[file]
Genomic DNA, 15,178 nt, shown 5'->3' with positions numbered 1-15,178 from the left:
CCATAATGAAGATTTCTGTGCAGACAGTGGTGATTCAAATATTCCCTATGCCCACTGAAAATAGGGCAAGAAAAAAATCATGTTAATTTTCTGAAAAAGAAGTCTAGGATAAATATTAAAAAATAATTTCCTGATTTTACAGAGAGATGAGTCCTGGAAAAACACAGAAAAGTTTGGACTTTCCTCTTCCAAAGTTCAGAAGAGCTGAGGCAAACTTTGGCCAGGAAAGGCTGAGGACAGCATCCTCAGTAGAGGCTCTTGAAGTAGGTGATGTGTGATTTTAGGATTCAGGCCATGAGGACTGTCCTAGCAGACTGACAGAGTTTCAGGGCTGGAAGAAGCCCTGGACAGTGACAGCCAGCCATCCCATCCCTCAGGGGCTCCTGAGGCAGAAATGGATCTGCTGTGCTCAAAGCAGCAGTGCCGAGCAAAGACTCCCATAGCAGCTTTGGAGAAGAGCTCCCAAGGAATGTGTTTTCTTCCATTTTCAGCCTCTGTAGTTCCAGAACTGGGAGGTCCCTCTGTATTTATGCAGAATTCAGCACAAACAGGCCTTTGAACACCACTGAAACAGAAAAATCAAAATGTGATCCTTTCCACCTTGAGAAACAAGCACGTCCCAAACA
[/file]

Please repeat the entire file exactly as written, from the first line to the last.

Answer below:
Genomic DNA, 15,178 nt, shown 5'->3' with positions numbered 1-15,178 from the left:
CCATAATGAAGATTTCTGTGCAGACAGTGGTGATTCAAATATTCCCTATGCCCACTGAAAATAGGGCAAGAAAAAAATCATGTTAATTTTCTGAAAAAGAAGTCTAGGATAAATATTAAAAAATAATTTCCTGATTTTACAGAGAGATGAGTCCTGGAAAAACACAGAAAAGTTTGGACTTTCCTCTTCCAAAGTTCAGAAGAGCTGAGGCAAACTTTGGCCAGGAAAGGCTGAGGACAGCATCCTCAGTAGAGGCTCTTGAAGTAGGTGATGTGTGATTTTAGGATTCAGGCCATGAGGACTGTCCTAGCAGACTGACAGAGTTTCAGGGCTGGAAGAAGCCCTGGACAGTGACAGCCAGCCATCCCATCCCTCAGGGGCTCCTGAGGCAGAAATGGATCTGCTGTGCTCAAAGCAGCAGTGCCGAGCAAAGACTCCCATAGCAGCTTTGGAGAAGAGCTCCCAAGGAATGTGTTTTCTTCCATTTTCAGCCTCTGTAGTTCCAGAACTGGGAGGTCCCTCTGTATTTATGCAGAATTCAGCACAAACAGGCCTTTGAACACCACTGAAACAGAAAAATCAAAATGTGATCCTTTCCACCTTGAGAAACAAGCACGTCCCAAACA